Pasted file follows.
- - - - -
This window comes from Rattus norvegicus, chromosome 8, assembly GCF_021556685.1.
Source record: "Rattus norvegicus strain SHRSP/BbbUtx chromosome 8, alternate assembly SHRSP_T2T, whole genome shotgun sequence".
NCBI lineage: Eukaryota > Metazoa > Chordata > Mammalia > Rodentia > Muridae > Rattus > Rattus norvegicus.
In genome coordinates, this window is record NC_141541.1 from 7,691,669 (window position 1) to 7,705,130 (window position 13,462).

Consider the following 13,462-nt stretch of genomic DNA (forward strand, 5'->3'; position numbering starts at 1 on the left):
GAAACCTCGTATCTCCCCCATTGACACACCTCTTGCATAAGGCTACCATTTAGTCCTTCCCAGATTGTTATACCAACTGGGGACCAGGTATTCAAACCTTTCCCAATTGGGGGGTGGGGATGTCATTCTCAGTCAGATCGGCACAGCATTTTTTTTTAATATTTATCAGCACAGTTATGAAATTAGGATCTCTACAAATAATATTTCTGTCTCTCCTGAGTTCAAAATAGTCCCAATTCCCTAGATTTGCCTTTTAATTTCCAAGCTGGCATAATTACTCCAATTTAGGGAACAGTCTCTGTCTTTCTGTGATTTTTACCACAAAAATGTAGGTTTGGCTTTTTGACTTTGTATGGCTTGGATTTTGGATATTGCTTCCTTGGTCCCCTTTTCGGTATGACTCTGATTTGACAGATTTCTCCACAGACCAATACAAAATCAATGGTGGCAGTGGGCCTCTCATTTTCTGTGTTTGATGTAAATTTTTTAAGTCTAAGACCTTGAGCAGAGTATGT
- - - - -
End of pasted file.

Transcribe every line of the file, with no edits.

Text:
This window comes from Rattus norvegicus, chromosome 8, assembly GCF_021556685.1.
Source record: "Rattus norvegicus strain SHRSP/BbbUtx chromosome 8, alternate assembly SHRSP_T2T, whole genome shotgun sequence".
NCBI lineage: Eukaryota > Metazoa > Chordata > Mammalia > Rodentia > Muridae > Rattus > Rattus norvegicus.
In genome coordinates, this window is record NC_141541.1 from 7,691,669 (window position 1) to 7,705,130 (window position 13,462).

Consider the following 13,462-nt stretch of genomic DNA (forward strand, 5'->3'; position numbering starts at 1 on the left):
GAAACCTCGTATCTCCCCCATTGACACACCTCTTGCATAAGGCTACCATTTAGTCCTTCCCAGATTGTTATACCAACTGGGGACCAGGTATTCAAACCTTTCCCAATTGGGGGGTGGGGATGTCATTCTCAGTCAGATCGGCACAGCATTTTTTTTTAATATTTATCAGCACAGTTATGAAATTAGGATCTCTACAAATAATATTTCTGTCTCTCCTGAGTTCAAAATAGTCCCAATTCCCTAGATTTGCCTTTTAATTTCCAAGCTGGCATAATTACTCCAATTTAGGGAACAGTCTCTGTCTTTCTGTGATTTTTACCACAAAAATGTAGGTTTGGCTTTTTGACTTTGTATGGCTTGGATTTTGGATATTGCTTCCTTGGTCCCCTTTTCGGTATGACTCTGATTTGACAGATTTCTCCACAGACCAATACAAAATCAATGGTGGCAGTGGGCCTCTCATTTTCTGTGTTTGATGTAAATTTTTTAAGTCTAAGACCTTGAGCAGAGTATGT